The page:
The Investment Company Institute has reported another week of persistent outflows from domestic equity mutual funds into fixed income funds. There were some relatively small inflows into foreign equity funds.
Here are the estimated inflows to long term mutual funds for the last four weeks:
Estimated Flows to Long-Term Mutual Funds
Millions of dollars
These inflows have been showing up in the price performance of some bond funds. For example, the Third Avenue Focussed Credit Fund (ticker:TFCIX) has been up/unchanged for 25 consecutive days. The last down day was June 30.
Some pundits are calling this a “bond bubble”. But inflating bubbles can last much longer than anyone expects. People started writing about the tech bubble in 1996, but it didn’t burst until 2000. If you sold all of your tech stocks in 1996, you left a lot of money on the table.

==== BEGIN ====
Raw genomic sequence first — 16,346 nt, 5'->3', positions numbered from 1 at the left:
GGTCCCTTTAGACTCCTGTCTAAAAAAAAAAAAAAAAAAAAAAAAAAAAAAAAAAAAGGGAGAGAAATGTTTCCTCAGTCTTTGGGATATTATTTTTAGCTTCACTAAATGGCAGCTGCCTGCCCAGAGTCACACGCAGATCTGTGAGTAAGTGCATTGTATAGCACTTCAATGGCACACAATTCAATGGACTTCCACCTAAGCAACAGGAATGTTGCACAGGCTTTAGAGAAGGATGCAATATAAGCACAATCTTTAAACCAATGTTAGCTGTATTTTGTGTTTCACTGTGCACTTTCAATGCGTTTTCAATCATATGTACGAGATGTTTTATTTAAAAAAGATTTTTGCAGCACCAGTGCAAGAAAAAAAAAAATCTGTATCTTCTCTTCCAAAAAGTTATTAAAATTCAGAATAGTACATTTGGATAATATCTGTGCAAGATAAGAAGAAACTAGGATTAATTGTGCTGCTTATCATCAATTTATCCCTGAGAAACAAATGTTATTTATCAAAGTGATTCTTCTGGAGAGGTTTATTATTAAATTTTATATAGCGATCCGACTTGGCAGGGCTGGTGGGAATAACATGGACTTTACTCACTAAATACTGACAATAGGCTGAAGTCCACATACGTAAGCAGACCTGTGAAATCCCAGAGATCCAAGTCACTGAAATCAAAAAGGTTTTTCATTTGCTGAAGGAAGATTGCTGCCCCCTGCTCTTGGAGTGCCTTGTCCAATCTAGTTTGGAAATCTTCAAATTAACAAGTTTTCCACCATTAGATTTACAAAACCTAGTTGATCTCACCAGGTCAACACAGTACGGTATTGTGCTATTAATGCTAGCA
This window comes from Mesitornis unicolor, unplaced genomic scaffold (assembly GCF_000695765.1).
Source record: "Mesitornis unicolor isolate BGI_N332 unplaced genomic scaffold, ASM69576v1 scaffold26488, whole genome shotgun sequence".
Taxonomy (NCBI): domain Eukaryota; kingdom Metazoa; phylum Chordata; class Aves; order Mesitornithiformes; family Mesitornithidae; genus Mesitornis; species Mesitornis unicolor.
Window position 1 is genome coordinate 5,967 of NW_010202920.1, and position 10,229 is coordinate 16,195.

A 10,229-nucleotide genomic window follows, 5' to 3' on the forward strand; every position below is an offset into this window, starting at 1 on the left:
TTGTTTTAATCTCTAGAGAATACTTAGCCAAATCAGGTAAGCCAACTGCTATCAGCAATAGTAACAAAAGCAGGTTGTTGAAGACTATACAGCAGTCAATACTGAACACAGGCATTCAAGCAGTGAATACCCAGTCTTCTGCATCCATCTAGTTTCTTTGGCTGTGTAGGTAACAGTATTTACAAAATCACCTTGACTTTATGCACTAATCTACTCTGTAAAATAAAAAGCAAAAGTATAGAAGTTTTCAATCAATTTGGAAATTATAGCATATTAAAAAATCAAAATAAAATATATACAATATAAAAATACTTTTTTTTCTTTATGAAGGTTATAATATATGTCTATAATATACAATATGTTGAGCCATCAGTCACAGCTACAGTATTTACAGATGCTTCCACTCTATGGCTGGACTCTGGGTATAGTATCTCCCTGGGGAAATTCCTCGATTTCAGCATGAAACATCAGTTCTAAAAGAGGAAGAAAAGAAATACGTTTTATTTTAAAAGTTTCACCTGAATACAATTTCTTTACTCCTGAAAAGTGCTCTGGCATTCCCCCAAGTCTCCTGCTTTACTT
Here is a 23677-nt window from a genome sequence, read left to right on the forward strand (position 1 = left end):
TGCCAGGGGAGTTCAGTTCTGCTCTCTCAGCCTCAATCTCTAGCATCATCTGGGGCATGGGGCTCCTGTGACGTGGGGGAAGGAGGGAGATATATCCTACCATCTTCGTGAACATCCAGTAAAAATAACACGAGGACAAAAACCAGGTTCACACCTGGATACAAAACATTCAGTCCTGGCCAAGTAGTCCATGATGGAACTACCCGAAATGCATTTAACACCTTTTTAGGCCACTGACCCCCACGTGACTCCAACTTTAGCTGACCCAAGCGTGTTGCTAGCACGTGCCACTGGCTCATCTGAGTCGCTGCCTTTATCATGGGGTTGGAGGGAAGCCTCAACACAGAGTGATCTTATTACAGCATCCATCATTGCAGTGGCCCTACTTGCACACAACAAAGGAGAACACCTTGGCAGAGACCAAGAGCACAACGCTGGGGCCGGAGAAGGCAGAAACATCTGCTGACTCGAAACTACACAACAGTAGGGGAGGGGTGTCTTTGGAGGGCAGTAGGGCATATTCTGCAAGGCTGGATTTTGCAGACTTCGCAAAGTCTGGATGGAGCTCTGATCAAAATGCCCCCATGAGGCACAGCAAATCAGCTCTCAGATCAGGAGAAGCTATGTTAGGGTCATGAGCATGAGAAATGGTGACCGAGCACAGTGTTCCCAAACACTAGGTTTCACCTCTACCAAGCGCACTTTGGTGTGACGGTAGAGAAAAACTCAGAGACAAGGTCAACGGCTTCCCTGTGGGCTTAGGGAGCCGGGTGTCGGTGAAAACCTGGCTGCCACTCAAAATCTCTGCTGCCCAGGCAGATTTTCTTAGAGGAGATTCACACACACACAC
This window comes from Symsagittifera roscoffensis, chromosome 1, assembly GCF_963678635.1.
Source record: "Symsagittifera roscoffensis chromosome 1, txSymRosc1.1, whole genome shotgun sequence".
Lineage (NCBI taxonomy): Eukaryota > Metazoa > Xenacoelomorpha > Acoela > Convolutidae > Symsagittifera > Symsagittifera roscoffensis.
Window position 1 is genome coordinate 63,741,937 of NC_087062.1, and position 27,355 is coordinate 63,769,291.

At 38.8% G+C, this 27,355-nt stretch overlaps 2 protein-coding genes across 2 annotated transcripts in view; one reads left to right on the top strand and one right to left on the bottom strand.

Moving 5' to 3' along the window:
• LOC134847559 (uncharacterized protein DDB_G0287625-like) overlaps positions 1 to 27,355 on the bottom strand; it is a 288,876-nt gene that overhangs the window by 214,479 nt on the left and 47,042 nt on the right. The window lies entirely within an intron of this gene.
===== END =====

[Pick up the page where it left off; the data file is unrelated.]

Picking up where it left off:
Japan has had an inflating bond bubble since 1989. There were people talking about it over ten years ago. But interest rates in Japan have fallen even lower. Japanese bonds have been in a bull market since 1989, while equities have been in a persistent bear market with only a few weak rallies.
A lot will depend on future demographic patterns in the US.
I am long several bond funds and plan to hold them until the trend reverses. Fortunately, bond funds have low volatility compared to equities and you can use fairly tight trailing stop losses once the exit redemption period has passed. Bond funds and bond etfs have a big liquidity advantage over individual bonds for retail investors. The bid asked spread for the individual bonds is often very high in the secondary market, especially for odd lots of less than 100 bonds (or $100,000 par value).
Full Disclosure: Long several bond funds including TFCIX.